Post # 1
Hey Everyone. I’ll be finishing up my undergrad degree in Library Science in two years and I fear I may not get a job in my field when I graduate. I’m looking at my options in hope I can get out of retail when I graduate so what should I do
1. Go to grad school and work in retail
2. No grad school and find a career then grad school
3. Grad school and work part time in a college library
Post # 2
I would definitely suggest getting schooling out of the way before you consider career. It is extremely difficult to juggle both. If you can afford it, get it out of the way NOW. I’ve been trying to do both for the past 2 years and I feel 25 going on 56.
Post # 3
I think option 3 is a great idea because you get your education done but you also will get hands on library experience. Experience means more than anything on resumes these days (even for “entry” level positions), so having that will only help you get your foot in the door. Who knows, maybe a full-time position will open up at your college library while you’re there!
Post # 4
- Wedding: July 2017 - State Park
Grad school, part time in the library, add retail if you need a little extra. Tons of library jobs, especially at colleges and universities require master’s degrees, and the related work experience will be great on a resume.
You might also consider jobs at the school’s testing center or student support/tutoring. These are typically tied-to or are part of the library in higher ed and will give you another angle.
Post # 5
3. One of my biggest regrets is going straight from undergrad to grad school without getting much experience first. I had a couple unpaid internships along the way, but otherwise I graduated with a Master’s and no experience. It made me the perfect combo of over and underqualified that discouraged places from hiring me.
Post # 6
school and work in the library. does your job offer tuition reimbursement for classes related to the field?
Post # 7
For me, taking three years between undergrad and grad school was really great. I was lucky to start a career in a field related to my undergrad, was able to confirm that I really did want to do this kind of work and spent those three years developing some practical expertise and an interest in some particular topics and sub-sectors of the field that weren’t even on my radar before. The grad school program I ended up picking was not one I would have thought to choose coming straight out of undergrad, but during my years working I met several grads of the program through my professional network, and realized it was a place with a lot of expertise on some of the new and specific issues in which I was developing an interest. Once I was in grad school I had some experience and an informed perspective to bring to my classwork — stories to share in class discussions, ideas for issues to write essays on, familiarity with and contacts in a good research site, etc.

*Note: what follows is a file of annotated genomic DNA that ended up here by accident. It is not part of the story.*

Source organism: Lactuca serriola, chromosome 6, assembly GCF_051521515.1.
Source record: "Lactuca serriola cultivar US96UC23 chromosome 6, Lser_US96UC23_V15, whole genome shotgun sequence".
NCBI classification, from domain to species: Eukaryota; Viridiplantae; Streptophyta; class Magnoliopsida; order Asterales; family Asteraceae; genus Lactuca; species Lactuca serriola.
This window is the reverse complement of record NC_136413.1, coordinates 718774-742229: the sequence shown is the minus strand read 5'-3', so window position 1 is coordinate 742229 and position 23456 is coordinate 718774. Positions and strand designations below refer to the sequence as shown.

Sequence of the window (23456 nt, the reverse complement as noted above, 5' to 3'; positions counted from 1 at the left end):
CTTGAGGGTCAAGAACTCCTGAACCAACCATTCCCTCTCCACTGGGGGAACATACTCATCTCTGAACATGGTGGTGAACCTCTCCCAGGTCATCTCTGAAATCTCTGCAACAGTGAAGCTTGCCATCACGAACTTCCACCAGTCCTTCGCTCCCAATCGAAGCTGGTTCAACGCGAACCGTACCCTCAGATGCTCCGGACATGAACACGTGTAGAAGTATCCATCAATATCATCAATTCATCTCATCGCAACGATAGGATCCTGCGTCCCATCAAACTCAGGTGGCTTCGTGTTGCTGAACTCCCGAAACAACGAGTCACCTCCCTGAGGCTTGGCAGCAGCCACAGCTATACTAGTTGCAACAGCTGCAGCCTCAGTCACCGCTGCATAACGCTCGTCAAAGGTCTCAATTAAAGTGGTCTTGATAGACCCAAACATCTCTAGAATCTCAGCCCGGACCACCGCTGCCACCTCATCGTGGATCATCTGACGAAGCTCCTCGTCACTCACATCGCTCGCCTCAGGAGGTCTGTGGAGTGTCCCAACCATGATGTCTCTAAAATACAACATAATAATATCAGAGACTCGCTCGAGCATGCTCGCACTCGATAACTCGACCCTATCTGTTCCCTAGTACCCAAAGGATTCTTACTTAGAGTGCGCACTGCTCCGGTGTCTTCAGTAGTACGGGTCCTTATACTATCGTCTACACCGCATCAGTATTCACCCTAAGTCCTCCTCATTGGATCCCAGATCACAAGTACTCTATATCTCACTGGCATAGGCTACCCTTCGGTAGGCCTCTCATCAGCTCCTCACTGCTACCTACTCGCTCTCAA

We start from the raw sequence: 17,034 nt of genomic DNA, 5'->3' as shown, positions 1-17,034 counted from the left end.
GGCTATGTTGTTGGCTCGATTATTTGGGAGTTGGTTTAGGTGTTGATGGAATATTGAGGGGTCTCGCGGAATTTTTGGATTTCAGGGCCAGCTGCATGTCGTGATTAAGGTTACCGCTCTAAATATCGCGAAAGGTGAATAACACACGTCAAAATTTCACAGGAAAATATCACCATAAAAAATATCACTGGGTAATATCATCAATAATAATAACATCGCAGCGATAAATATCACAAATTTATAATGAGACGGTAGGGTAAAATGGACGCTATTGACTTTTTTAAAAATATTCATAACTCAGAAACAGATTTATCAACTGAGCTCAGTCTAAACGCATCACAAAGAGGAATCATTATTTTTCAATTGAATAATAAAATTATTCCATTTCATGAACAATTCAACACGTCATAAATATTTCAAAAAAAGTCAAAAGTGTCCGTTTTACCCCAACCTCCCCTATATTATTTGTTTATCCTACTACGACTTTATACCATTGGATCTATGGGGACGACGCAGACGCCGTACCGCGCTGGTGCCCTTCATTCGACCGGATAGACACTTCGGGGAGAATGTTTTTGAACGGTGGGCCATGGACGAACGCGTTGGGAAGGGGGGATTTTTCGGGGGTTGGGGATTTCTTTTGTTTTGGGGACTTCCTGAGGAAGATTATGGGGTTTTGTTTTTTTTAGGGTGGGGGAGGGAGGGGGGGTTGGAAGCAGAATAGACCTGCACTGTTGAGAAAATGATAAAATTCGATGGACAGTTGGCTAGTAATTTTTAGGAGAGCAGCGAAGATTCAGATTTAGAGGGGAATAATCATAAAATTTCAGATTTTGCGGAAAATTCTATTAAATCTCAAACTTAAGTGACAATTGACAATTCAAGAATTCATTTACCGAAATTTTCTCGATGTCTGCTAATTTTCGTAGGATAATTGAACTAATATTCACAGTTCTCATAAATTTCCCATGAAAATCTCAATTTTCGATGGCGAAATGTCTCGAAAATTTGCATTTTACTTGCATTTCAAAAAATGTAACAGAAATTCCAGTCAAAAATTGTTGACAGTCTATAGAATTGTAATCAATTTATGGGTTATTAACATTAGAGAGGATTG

When I finished grad school I got a job in my field right away. Several of classmates from the same program struggled to find work, and have ended up working outside the field of their masters.
The years working had also given me a chance to save a little money, and with that plus my funding package I was able to come out of grad school debt free.
Obviously this is different in different fields. If you want to work in library science, a Masters probably is necessary. But why not give it a couple years and try to do some library-adjacent work to see how you actually like it? Even if you can only find part-time or volunteer opportunities while doing other work. This might give you a chance to get to know professionals in the field and get a better understanding of what their lives and careers are actually like.